Google has disclosed a pair of ongoing international government probes into its business practices.
The company said in a filing with the U.S. Securities and Exchange Commission (SEC) that it is the subject of probes in both Argentina and South Korea.
“Both Argentina’s Comision Nacional de Defensa de la Competencia and the Korea Fair Trade Commission in South Korea have also opened an investigation into certain business practices,” the company said in its filing.
Google said that the Argentinian probe was related to its search and advertising businesses. Google was forced by an Argentinian court last year to censor anti-Semitic search results and suggestions.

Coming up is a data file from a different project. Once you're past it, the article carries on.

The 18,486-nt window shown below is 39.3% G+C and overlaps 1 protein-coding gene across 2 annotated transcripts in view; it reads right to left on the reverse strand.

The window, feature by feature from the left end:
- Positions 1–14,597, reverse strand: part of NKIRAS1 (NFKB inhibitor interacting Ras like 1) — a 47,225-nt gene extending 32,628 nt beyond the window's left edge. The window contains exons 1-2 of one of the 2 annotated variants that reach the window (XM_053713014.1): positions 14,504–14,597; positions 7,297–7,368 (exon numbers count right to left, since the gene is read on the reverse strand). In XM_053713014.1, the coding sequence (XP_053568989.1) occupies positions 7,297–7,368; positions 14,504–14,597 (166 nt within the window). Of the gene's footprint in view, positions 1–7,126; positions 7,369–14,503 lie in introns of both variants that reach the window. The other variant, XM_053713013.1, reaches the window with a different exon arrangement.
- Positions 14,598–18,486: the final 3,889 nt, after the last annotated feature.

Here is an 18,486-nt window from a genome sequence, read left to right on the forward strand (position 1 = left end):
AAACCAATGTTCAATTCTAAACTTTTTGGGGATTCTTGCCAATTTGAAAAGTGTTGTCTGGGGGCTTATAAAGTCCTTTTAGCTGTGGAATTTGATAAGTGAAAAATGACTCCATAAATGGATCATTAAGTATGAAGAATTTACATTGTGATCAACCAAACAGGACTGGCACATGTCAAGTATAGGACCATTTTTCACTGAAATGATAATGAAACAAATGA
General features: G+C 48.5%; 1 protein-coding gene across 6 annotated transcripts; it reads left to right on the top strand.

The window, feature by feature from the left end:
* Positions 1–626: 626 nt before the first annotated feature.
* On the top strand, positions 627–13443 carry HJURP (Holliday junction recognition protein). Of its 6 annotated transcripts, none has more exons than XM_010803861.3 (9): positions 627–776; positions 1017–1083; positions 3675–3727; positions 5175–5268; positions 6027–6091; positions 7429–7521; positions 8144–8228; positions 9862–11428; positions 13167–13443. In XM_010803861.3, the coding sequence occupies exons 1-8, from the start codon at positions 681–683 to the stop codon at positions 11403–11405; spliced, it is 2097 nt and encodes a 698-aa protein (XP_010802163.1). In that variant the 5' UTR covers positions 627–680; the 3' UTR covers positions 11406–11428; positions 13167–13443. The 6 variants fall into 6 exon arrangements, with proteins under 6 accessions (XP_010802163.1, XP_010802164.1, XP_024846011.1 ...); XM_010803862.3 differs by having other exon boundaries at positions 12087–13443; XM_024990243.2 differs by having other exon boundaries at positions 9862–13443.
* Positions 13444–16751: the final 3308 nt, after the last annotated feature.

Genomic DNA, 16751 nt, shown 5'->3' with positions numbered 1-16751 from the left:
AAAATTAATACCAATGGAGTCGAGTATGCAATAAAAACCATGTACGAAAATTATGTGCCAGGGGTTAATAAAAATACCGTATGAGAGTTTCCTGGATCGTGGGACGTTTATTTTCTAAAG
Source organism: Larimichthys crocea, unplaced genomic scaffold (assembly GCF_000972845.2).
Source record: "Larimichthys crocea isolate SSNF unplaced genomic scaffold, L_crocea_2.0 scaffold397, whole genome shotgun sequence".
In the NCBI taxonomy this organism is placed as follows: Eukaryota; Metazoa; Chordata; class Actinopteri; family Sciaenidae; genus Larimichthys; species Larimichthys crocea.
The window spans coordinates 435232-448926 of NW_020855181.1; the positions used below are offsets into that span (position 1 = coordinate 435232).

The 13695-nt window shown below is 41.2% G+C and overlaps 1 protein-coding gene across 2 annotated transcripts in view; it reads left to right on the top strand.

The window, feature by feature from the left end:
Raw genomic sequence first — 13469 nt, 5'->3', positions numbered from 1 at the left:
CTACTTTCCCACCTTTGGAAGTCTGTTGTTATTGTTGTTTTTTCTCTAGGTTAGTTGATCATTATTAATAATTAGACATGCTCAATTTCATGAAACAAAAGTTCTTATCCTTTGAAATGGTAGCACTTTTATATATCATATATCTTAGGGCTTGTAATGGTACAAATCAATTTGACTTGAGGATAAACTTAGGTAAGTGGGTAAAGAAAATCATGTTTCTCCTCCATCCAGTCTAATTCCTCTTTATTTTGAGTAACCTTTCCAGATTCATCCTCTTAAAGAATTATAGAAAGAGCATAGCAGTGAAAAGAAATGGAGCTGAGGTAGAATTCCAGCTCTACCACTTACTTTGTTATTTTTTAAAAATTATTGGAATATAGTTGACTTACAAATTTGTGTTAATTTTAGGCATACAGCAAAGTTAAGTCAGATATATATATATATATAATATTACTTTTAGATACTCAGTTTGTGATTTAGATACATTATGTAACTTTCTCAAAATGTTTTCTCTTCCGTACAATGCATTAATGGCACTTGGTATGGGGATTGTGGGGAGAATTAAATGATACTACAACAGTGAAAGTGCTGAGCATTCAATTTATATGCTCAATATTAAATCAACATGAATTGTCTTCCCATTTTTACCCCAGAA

Meanwhile, the Wall Street Journal reported that officials in South Korea are looking into the company’s handling of mobile data and advertising. The company has previously crossed paths with the South Korean government. In 2010, officials raided the company’s offices as part of its investigation in data collection by the Street View service.
The probes add an already long list of legal and regulatory Google currently faces. Antitrust authorities in both the U.S. and the EU have expressed concern over the company’s dominance of the search and advertising businesses.
In the U.S., the Federal Trade Commission has brought on an outside high-profile legal counsel to run its antitrust investigation that aims to determine whether Google favors its own properties in search results. That person is Beth Wilkinson, who helped convict Timothy McVeigh, the Oklahoma City bomber, Reuters reported.
This article was originally published on V3.